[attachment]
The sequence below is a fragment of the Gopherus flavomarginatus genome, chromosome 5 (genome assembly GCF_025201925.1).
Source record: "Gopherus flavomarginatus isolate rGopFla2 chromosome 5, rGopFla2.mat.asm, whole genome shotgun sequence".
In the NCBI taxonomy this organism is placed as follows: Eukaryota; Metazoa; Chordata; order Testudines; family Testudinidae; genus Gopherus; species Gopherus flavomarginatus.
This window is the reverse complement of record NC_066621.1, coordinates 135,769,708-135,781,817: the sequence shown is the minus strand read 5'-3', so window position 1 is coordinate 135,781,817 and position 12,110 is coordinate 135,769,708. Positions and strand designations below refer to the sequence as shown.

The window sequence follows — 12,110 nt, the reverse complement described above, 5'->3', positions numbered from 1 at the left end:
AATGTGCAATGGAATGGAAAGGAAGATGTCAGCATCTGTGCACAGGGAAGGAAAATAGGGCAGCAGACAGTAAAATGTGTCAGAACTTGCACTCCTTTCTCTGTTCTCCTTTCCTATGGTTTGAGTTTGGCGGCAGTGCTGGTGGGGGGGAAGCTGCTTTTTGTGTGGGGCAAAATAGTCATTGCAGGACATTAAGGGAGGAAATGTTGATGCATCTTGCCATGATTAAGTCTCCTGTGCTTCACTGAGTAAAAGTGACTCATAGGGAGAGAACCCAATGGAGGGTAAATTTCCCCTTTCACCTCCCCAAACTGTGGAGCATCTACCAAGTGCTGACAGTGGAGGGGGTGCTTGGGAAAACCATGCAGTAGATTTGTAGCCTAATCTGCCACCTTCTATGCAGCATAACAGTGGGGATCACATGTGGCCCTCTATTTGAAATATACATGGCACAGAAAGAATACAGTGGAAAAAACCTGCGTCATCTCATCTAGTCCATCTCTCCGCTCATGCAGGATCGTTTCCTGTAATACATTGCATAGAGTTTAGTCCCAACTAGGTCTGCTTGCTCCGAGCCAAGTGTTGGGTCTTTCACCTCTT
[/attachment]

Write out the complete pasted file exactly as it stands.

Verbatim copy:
The sequence below is a fragment of the Gopherus flavomarginatus genome, chromosome 5 (genome assembly GCF_025201925.1).
Source record: "Gopherus flavomarginatus isolate rGopFla2 chromosome 5, rGopFla2.mat.asm, whole genome shotgun sequence".
In the NCBI taxonomy this organism is placed as follows: Eukaryota; Metazoa; Chordata; order Testudines; family Testudinidae; genus Gopherus; species Gopherus flavomarginatus.
This window is the reverse complement of record NC_066621.1, coordinates 135,769,708-135,781,817: the sequence shown is the minus strand read 5'-3', so window position 1 is coordinate 135,781,817 and position 12,110 is coordinate 135,769,708. Positions and strand designations below refer to the sequence as shown.

The window sequence follows — 12,110 nt, the reverse complement described above, 5'->3', positions numbered from 1 at the left end:
AATGTGCAATGGAATGGAAAGGAAGATGTCAGCATCTGTGCACAGGGAAGGAAAATAGGGCAGCAGACAGTAAAATGTGTCAGAACTTGCACTCCTTTCTCTGTTCTCCTTTCCTATGGTTTGAGTTTGGCGGCAGTGCTGGTGGGGGGGAAGCTGCTTTTTGTGTGGGGCAAAATAGTCATTGCAGGACATTAAGGGAGGAAATGTTGATGCATCTTGCCATGATTAAGTCTCCTGTGCTTCACTGAGTAAAAGTGACTCATAGGGAGAGAACCCAATGGAGGGTAAATTTCCCCTTTCACCTCCCCAAACTGTGGAGCATCTACCAAGTGCTGACAGTGGAGGGGGTGCTTGGGAAAACCATGCAGTAGATTTGTAGCCTAATCTGCCACCTTCTATGCAGCATAACAGTGGGGATCACATGTGGCCCTCTATTTGAAATATACATGGCACAGAAAGAATACAGTGGAAAAAACCTGCGTCATCTCATCTAGTCCATCTCTCCGCTCATGCAGGATCGTTTCCTGTAATACATTGCATAGAGTTTAGTCCCAACTAGGTCTGCTTGCTCCGAGCCAAGTGTTGGGTCTTTCACCTCTT